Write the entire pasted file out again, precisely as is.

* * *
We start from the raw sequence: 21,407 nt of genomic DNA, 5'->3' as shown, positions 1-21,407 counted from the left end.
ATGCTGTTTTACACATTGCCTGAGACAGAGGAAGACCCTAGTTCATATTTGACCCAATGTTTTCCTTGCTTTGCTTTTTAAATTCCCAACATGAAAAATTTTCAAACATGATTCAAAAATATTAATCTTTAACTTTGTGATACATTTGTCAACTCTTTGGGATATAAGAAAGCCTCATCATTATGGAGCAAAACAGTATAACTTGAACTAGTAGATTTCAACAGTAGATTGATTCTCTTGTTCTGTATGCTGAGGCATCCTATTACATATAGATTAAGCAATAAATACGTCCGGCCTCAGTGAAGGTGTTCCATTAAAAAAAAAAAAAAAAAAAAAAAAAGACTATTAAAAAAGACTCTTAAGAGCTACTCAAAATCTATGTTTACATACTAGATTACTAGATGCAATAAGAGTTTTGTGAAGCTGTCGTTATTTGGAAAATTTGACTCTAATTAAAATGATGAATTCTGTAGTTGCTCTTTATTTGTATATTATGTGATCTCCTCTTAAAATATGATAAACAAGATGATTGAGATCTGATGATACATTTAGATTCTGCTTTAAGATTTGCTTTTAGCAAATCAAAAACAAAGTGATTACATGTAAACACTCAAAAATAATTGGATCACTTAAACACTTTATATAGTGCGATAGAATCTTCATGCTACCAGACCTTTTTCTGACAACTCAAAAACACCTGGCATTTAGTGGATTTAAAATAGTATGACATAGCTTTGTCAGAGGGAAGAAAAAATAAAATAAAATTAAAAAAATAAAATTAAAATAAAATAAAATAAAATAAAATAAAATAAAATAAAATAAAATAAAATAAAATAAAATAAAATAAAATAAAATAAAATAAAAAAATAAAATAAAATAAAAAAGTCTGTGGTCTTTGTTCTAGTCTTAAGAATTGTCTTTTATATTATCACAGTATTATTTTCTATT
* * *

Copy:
We start from the raw sequence: 21,407 nt of genomic DNA, 5'->3' as shown, positions 1-21,407 counted from the left end.
ATGCTGTTTTACACATTGCCTGAGACAGAGGAAGACCCTAGTTCATATTTGACCCAATGTTTTCCTTGCTTTGCTTTTTAAATTCCCAACATGAAAAATTTTCAAACATGATTCAAAAATATTAATCTTTAACTTTGTGATACATTTGTCAACTCTTTGGGATATAAGAAAGCCTCATCATTATGGAGCAAAACAGTATAACTTGAACTAGTAGATTTCAACAGTAGATTGATTCTCTTGTTCTGTATGCTGAGGCATCCTATTACATATAGATTAAGCAATAAATACGTCCGGCCTCAGTGAAGGTGTTCCATTAAAAAAAAAAAAAAAAAAAAAAAAAGACTATTAAAAAAGACTCTTAAGAGCTACTCAAAATCTATGTTTACATACTAGATTACTAGATGCAATAAGAGTTTTGTGAAGCTGTCGTTATTTGGAAAATTTGACTCTAATTAAAATGATGAATTCTGTAGTTGCTCTTTATTTGTATATTATGTGATCTCCTCTTAAAATATGATAAACAAGATGATTGAGATCTGATGATACATTTAGATTCTGCTTTAAGATTTGCTTTTAGCAAATCAAAAACAAAGTGATTACATGTAAACACTCAAAAATAATTGGATCACTTAAACACTTTATATAGTGCGATAGAATCTTCATGCTACCAGACCTTTTTCTGACAACTCAAAAACACCTGGCATTTAGTGGATTTAAAATAGTATGACATAGCTTTGTCAGAGGGAAGAAAAAATAAAATAAAATTAAAAAAATAAAATTAAAATAAAATAAAATAAAATAAAATAAAATAAAATAAAATAAAATAAAATAAAATAAAATAAAATAAAATAAAATAAAATAAAAAAATAAAATAAAATAAAAAAGTCTGTGGTCTTTGTTCTAGTCTTAAGAATTGTCTTTTATATTATCACAGTATTATTTTCTATT